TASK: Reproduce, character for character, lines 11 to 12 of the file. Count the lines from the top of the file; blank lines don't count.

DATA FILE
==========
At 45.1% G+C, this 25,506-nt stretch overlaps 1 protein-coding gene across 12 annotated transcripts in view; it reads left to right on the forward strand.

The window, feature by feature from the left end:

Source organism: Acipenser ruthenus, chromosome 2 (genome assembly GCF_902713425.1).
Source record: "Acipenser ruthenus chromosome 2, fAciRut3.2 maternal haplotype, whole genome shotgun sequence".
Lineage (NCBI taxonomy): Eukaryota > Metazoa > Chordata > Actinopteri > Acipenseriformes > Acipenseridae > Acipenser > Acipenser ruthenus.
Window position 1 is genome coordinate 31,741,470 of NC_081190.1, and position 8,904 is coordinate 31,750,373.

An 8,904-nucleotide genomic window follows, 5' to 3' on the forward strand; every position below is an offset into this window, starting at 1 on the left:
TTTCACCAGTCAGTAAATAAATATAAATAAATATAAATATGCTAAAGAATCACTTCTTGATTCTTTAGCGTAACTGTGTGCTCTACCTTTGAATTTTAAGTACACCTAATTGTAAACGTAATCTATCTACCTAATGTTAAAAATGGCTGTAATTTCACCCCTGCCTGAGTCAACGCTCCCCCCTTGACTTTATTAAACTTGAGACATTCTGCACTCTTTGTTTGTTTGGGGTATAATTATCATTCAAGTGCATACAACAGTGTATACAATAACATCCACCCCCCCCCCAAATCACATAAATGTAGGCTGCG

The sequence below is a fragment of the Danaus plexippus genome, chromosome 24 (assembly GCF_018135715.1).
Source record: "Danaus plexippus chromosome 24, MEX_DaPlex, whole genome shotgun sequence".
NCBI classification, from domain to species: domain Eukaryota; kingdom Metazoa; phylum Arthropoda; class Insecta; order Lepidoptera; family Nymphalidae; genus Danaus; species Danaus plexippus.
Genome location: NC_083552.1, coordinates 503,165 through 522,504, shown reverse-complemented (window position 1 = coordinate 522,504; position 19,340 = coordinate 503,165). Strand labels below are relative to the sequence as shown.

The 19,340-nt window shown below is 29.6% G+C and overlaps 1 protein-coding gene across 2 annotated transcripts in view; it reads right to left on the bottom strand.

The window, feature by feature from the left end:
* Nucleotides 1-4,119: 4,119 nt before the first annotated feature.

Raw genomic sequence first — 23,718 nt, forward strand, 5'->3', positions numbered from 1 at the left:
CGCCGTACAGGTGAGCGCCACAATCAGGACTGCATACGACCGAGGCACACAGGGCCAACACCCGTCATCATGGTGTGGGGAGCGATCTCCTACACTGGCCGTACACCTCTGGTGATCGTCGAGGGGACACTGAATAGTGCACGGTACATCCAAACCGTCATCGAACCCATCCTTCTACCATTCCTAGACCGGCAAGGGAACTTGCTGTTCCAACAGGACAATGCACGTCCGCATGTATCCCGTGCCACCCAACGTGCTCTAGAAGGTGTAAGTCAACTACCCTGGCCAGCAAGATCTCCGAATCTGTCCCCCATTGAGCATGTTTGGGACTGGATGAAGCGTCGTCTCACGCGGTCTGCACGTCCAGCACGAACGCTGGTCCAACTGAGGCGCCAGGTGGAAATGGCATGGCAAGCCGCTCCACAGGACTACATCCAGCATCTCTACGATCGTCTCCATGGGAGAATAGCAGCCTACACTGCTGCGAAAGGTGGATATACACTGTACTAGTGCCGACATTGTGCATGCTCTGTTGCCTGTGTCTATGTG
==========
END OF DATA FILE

NCBI classification, from domain to species: domain Eukaryota; kingdom Metazoa; phylum Arthropoda; class Insecta; order Lepidoptera; family Nymphalidae; genus Danaus; species Danaus plexippus.
Genome location: NC_083552.1, coordinates 503,165 through 522,504, shown reverse-complemented (window position 1 = coordinate 522,504; position 19,340 = coordinate 503,165). Strand labels below are relative to the sequence as shown.